One of the central themes of my doctoral thesis on marketing at Notre Dame College is that organizations adapt to their environments and there is no single best way to organize. In fact, I found that the organizational structure changed several times during Notre Dame’s transformation. As external and internal circumstances change, organizations adapt in response.
My study examined the total adaptation and organization of a higher education institution, but the same conclusions apply to enrollment management approaches. In “Enrollment Management Grows Up,” Kurz and Scannell said there is no ideal organizational structure for enrollment management, and with 40 years of direct experience, Peter Bryant said, “adaptation is not an option in enrollment management.”
In my review of literature and numerous college and university websites, I have observed that most enrollment management divisions include student recruitment, admissions, and financial aid. Other common functions include registration and records, institutional research and planning, marketing and communications, student orientation, and advising. Enrollment management divisions may also include career services, student affairs, and other student development functions.
Where Does Marketing Go?
Leaders at every higher education institution will determine their optimal organization, and they will decide where marketing and communications fits in relation to enrollment management. I have seen a variety of successful models for where marketing sits in the organization: some report to institutional advancement, some report to enrollment management, and others report to the president or a cabinet member not directly responsible for either admissions or development. In enrollment management, the day-to-day personal selling occurs in admissions, which is supported by robust communications plans. Those communication plans and the related online and print materials can be developed in collaboration with the marketing and communications department.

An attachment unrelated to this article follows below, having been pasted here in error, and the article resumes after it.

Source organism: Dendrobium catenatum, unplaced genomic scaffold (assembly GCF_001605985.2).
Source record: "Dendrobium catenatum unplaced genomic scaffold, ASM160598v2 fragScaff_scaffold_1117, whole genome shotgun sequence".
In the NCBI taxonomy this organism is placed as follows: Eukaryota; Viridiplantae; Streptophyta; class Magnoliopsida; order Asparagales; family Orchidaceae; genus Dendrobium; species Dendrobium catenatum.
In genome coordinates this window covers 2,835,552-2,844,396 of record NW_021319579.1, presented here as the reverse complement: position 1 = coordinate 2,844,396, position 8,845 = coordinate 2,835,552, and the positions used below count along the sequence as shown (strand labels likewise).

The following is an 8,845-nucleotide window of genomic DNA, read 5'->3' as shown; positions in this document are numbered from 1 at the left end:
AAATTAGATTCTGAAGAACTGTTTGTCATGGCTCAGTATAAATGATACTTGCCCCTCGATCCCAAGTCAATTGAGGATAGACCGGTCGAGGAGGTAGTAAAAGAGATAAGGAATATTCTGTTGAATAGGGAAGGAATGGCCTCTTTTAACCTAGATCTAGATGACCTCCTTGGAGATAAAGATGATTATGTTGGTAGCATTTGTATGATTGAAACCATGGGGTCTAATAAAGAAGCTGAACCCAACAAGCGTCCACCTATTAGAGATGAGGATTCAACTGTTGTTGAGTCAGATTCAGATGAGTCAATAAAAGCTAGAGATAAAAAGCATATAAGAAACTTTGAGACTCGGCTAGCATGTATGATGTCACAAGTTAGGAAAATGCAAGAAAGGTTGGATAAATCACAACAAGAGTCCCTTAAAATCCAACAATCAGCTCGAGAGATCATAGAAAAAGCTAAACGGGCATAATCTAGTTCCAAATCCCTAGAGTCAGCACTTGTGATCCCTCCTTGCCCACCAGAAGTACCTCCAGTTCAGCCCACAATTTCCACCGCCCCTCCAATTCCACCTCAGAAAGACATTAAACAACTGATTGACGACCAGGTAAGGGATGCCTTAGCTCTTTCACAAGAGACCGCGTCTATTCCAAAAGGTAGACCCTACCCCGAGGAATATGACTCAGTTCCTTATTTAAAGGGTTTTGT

If marketing is included with enrollment management, it suggests a deeper integration where marketing may take additional responsibility for student search or other aspects of recruitment that do not involve one-on-one interaction with students and families. However, marketing’s importance to other campus stakeholders should not be lost in this type of arrangement. What type of arrangement works best in your setting?
Make Room for Consultants
One of the newest developments in organizing for enrollment management is the increasing use of consultants. In “Enrollment Management, Inc.: External Influences on Our Practices,” Schulz and Lucido surveyed 50 enrollment managers and found that nearly all of them have experience working with consultants. Enrollment managers are motivated for a variety of reasons: acquiring expertise unavailable on campus, influencing presidents and board members, and monitoring competitors. In my campus experience, consultants provide expert advice and technical tools otherwise unavailable quickly or economically. (Disclaimer: I am an associate consultant at Noel-Levitz.)
As I noted in my doctoral thesis, part of Notre Dame’s turnaround included working with consultants to increase the number of applicants and develop new online programs. My thesis did not explore the reasons for using consultants, but generally consultants provide expertise that might be lacking on a college campus or keep college staff focused on areas more central to the institution’s mission. Colleges and universities are increasingly including consulting as part of their operations.
Schulz and Lucido suggest that the use of consultants is leading enrollment managers astray from their institutions’ missions with a focus on commercial practices and tuition revenue. I argue that consultants provide a critical link to the external environment and help institutions fulfill their missions. What do you think?